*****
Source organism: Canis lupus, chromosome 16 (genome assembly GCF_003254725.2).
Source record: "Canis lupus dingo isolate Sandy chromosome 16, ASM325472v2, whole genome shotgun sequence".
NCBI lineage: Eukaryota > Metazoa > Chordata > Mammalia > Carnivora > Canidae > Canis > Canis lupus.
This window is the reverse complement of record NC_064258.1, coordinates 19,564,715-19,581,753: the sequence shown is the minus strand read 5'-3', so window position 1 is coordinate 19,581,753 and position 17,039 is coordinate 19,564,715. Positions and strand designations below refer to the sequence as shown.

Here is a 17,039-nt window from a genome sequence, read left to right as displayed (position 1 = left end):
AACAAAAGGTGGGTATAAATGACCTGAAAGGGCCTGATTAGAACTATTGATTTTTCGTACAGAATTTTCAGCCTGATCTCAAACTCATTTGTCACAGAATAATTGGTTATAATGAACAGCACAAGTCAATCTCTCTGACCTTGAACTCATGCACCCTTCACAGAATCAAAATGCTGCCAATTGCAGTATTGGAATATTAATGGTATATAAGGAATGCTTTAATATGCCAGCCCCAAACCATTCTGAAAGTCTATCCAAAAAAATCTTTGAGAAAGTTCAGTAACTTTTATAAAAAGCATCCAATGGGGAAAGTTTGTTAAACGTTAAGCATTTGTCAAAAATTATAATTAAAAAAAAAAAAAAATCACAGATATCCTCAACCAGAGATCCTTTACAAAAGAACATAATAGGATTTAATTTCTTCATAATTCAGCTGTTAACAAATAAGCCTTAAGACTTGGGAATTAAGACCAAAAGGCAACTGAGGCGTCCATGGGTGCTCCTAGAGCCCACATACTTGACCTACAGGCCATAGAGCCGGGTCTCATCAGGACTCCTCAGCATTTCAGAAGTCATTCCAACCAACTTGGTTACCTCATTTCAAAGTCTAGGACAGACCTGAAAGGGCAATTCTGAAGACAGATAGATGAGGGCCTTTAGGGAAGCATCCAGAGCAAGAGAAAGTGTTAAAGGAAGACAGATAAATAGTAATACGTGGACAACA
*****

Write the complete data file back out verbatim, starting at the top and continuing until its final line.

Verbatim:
Source organism: Canis lupus, chromosome 16 (genome assembly GCF_003254725.2).
Source record: "Canis lupus dingo isolate Sandy chromosome 16, ASM325472v2, whole genome shotgun sequence".
NCBI lineage: Eukaryota > Metazoa > Chordata > Mammalia > Carnivora > Canidae > Canis > Canis lupus.
This window is the reverse complement of record NC_064258.1, coordinates 19,564,715-19,581,753: the sequence shown is the minus strand read 5'-3', so window position 1 is coordinate 19,581,753 and position 17,039 is coordinate 19,564,715. Positions and strand designations below refer to the sequence as shown.

Here is a 17,039-nt window from a genome sequence, read left to right as displayed (position 1 = left end):
AACAAAAGGTGGGTATAAATGACCTGAAAGGGCCTGATTAGAACTATTGATTTTTCGTACAGAATTTTCAGCCTGATCTCAAACTCATTTGTCACAGAATAATTGGTTATAATGAACAGCACAAGTCAATCTCTCTGACCTTGAACTCATGCACCCTTCACAGAATCAAAATGCTGCCAATTGCAGTATTGGAATATTAATGGTATATAAGGAATGCTTTAATATGCCAGCCCCAAACCATTCTGAAAGTCTATCCAAAAAAATCTTTGAGAAAGTTCAGTAACTTTTATAAAAAGCATCCAATGGGGAAAGTTTGTTAAACGTTAAGCATTTGTCAAAAATTATAATTAAAAAAAAAAAAAAATCACAGATATCCTCAACCAGAGATCCTTTACAAAAGAACATAATAGGATTTAATTTCTTCATAATTCAGCTGTTAACAAATAAGCCTTAAGACTTGGGAATTAAGACCAAAAGGCAACTGAGGCGTCCATGGGTGCTCCTAGAGCCCACATACTTGACCTACAGGCCATAGAGCCGGGTCTCATCAGGACTCCTCAGCATTTCAGAAGTCATTCCAACCAACTTGGTTACCTCATTTCAAAGTCTAGGACAGACCTGAAAGGGCAATTCTGAAGACAGATAGATGAGGGCCTTTAGGGAAGCATCCAGAGCAAGAGAAAGTGTTAAAGGAAGACAGATAAATAGTAATACGTGGACAACA